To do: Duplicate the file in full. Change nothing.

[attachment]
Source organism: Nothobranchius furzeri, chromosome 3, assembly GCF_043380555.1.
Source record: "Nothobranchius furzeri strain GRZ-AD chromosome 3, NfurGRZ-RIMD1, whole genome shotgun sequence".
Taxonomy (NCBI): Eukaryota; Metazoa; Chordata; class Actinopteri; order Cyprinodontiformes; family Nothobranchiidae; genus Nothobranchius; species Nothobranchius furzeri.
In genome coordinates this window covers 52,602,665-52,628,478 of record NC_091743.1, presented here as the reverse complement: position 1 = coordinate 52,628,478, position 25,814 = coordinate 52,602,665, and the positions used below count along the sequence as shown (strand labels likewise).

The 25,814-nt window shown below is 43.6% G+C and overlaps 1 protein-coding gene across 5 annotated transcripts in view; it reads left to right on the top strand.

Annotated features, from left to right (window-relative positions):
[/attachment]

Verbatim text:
Source organism: Nothobranchius furzeri, chromosome 3, assembly GCF_043380555.1.
Source record: "Nothobranchius furzeri strain GRZ-AD chromosome 3, NfurGRZ-RIMD1, whole genome shotgun sequence".
Taxonomy (NCBI): Eukaryota; Metazoa; Chordata; class Actinopteri; order Cyprinodontiformes; family Nothobranchiidae; genus Nothobranchius; species Nothobranchius furzeri.
In genome coordinates this window covers 52,602,665-52,628,478 of record NC_091743.1, presented here as the reverse complement: position 1 = coordinate 52,628,478, position 25,814 = coordinate 52,602,665, and the positions used below count along the sequence as shown (strand labels likewise).

The 25,814-nt window shown below is 43.6% G+C and overlaps 1 protein-coding gene across 5 annotated transcripts in view; it reads left to right on the top strand.

Annotated features, from left to right (window-relative positions):